I'm seeing a lot of back to school posts. We are not back to school. Because there is no school. We never stopped school and we never have school. We have life and the learning and knowledge that emerges from life.
It's 10:30am. The 8th grader is still sleeping until I wake her up or until she wakes up on her own. This summer she finished Sefer Vayikra and is currently in the middle of revi'i in Parshas Naso. We did factoring and graphing in algebra, and are in the middle of radicals. She wants to take trapeze again, but the Yom Tov schedule means she'll miss 3 out of 6 classes.
The 2nd grader is not in the house. Presumably he's with the neighbors or playing outside. He's done some writing this summer, which he never showed interest in before. But he doesn't read. We figure by the time he's 11 he'll be reading. Maybe before. Maybe not. He's much more interested in moving and playing and figuring out all sorts of projects he thinks up. His mind and concentration abilities have really taken a cognitive leap in the last few months. He's signed up for once a week science class this fall. It's very hands on and has a lot of experiments. It's for K-2 so he will be one of the oldest in the group. That means he'll be expected to sit like a kindergartener. He has shown very little interest in Hebrew reading or Chumash this summer, though the two times he did, the book was there and we did it for the 20 minutes or so. He continues to enjoy learning halacha orally at night before bedtime.
The 4yo and 3yo are playing play-doh. This morning, at 7:30, when 4yo crept into bed to snuggle me, he tiptoed out of bed and opened the sliding door a bit. When he got back into bed, I asked him why he did that. He said he wanted to know if the metal pieces that were attached to the door would slide with the door or not. Observation, hypothesis, experiment, conclusion. We grinned at each other. A successful experiment.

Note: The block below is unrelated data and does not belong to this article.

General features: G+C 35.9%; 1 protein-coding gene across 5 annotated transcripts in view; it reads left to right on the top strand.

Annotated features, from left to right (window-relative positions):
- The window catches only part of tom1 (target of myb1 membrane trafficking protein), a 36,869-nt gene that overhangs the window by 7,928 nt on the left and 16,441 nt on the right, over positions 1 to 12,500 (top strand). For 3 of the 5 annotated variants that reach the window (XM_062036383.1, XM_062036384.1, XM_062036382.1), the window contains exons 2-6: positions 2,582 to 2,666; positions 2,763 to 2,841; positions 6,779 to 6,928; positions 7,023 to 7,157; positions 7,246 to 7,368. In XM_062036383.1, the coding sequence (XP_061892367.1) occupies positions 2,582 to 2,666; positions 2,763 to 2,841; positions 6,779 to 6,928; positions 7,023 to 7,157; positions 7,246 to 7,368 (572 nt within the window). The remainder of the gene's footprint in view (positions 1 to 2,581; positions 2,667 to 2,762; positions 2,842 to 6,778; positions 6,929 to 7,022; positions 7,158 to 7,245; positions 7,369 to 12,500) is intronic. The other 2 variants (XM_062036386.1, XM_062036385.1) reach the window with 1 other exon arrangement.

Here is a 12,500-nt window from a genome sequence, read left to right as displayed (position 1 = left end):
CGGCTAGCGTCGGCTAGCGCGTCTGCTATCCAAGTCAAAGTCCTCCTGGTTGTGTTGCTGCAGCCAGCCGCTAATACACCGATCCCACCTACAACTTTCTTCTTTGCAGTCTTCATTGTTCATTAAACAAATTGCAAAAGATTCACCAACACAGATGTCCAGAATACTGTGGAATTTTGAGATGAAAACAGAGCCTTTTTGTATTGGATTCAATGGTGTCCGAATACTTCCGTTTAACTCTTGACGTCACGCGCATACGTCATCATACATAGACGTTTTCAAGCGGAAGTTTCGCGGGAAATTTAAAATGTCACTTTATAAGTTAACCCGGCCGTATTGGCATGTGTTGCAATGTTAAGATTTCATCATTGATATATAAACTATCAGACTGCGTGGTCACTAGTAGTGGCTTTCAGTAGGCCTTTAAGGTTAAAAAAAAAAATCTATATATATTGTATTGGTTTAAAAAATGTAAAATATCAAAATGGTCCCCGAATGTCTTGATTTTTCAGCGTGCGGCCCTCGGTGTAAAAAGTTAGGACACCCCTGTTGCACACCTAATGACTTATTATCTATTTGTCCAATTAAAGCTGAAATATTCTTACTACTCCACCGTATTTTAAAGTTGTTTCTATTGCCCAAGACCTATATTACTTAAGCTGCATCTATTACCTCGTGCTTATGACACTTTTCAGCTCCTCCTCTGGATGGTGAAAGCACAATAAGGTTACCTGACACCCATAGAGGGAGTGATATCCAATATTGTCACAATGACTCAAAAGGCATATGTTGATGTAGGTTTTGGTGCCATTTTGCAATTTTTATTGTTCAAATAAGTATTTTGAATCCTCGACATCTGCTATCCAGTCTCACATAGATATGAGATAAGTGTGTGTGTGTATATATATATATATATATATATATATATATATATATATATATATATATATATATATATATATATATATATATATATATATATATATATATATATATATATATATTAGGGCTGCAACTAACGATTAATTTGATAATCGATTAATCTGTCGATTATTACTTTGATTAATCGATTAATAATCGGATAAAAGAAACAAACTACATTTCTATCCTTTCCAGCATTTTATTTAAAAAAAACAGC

I was remembering, this morning, that a half a decade ago, I saw a trailer for a movie about this crazy homeschooling family who lived in a van and didn't have formal lessons. I was both intrigued and skeptical. No math? Really? Is it really possible to become an adult without the lessons that society insists our children need? Not just an adult, but a successful adult? Who can hold down a job and be eloquent and function happily in society? I watched the poised adult children being interviewed and I wondered.
I wondered what it would be like to be free from educational expectations and to focus on the type of learning that is a true and enjoyable discovery of the world. The type of learning that has no schedules and no grade levels.
At the time, I was not bold enough to go for it. It's a scary thing to play with children's lives like that. But the seed of the idea was there. It happened gradually.
Here we are. I found from experience with my grown daughter that I have no problem unschooling every subject except math and Chumash. I found from experience with my 8th grade daughter that I have no problem completely unschooling until grade 3, and I even learned to successfully let go of math. Here we are with the boys, unschooling whole-heartedly. Child led. No grade levels. Breaking out of the mindset of what "should" be taught or what they "need" to know or learn. I still have a lot of premises about education, both from society and from what I've read and learned and thought about.
I'm reminded of something I read in Emerson this summer: "Speak what you think now in hard words, and tomorrow speak what tomorrow thinks in hard words again, though it contradict every thing you said today."
What we understand is fluid and partial and we need to leave room for growth. But we also must live according to what we understand to be true now. Even knowing that it will change as we learn and grow. This reminds me a lot of my homeschooling journey and how it has evolved and continues to evolve. But isn't that the unschooling mindset?